LABOUR YOUTH OPPOSES RESTRICTIONS TO YOUTH INTERNET ACCESS

National Chairperson of Labour Youth Chloe Manahan has expressed disappointment with the Labour Parliamentary Party’s indication that it may back raising the Digital Age of Consent to 16 and expressed support for the Children’s Rights Alliance’ position of retaining the Digital Age of Consent of 13.

Speaking on the matter, Manahan said “We all want to see young people’s data properly protected online, but introducing a Digital Age of Consent of 16 is unworkable and fails to address real threats to online security in a meaningful way.

“The simple fact is that existing age restrictions on online activity go largely ignored, and let tech corporations and social media giants off the hook when it comes to ensuring a safe and secure online environment for younger users. Prohibitive legislation will drive young people’s online activity underground and encourage an atmosphere of complacency around the real dangers of personal data sharing.

“Labour Youth believes that internet access should be a basic right for every citizen. For vulnerable young people, such as those living with mental health difficulties, those suffering domestic abuse or members of the LGBT+ community, online services and social media provide a vital route to information and support networks in a system where many brick and mortar services are heavily overburdened.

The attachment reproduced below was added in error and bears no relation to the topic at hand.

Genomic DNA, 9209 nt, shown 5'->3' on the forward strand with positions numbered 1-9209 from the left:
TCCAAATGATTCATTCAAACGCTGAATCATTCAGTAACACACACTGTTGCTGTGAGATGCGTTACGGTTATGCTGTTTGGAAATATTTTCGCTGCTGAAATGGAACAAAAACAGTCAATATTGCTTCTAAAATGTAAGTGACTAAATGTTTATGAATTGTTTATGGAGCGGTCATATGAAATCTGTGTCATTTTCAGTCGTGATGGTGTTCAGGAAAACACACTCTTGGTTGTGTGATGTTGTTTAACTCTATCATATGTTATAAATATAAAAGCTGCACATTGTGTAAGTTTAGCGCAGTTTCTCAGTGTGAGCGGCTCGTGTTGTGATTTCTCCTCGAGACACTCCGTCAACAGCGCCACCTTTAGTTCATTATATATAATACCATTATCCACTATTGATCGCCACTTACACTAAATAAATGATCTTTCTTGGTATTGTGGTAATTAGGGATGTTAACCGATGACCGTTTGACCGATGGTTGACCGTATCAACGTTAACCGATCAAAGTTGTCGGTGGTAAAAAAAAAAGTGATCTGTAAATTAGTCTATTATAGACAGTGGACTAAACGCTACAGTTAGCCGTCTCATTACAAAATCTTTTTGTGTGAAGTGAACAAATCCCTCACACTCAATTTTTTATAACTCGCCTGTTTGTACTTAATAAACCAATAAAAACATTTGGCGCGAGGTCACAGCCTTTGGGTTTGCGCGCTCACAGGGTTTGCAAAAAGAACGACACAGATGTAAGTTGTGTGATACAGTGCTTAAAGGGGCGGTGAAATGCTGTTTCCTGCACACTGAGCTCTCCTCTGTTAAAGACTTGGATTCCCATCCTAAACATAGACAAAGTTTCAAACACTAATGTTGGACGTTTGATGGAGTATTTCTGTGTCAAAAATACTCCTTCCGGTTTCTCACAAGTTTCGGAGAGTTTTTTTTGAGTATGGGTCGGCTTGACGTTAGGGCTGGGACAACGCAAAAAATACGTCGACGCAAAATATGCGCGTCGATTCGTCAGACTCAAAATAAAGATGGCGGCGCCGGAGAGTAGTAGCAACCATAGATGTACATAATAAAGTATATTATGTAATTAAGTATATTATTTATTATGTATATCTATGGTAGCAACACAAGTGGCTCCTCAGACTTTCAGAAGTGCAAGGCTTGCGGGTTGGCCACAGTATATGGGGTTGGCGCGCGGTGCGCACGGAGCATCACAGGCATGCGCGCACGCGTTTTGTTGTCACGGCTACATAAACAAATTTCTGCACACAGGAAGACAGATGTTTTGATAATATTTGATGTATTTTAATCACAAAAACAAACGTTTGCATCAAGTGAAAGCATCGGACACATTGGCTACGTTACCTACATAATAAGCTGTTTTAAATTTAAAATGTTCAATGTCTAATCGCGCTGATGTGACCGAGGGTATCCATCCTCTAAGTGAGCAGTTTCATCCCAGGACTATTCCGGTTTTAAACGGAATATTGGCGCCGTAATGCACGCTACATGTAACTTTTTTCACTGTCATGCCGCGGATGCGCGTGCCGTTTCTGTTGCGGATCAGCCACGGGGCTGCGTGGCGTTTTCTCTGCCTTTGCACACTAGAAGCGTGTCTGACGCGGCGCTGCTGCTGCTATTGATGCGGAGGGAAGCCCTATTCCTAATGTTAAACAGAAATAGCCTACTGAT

“We believe that the Labour Party should endorse a policy which tackles the real issues in data safety without restricting youth access to the internet. Stronger measures to ensure young people are de-identified and not re-identified without consent, removing jargon from online terms and conditions and tackling the misuse of minors’ information by corporations would all be far more effective in promoting online safety than impracticable and arbitrary age restrictions.”

Labour Youth is calling for the promotion of programmes to provide adults and young people with the tools to become more digitally literate and to understand the implications of data sharing online, and for the opening up of a dialogue on internet safety which accepts and embraces the input of young people and expert groups like the Children’s Rights Alliance.

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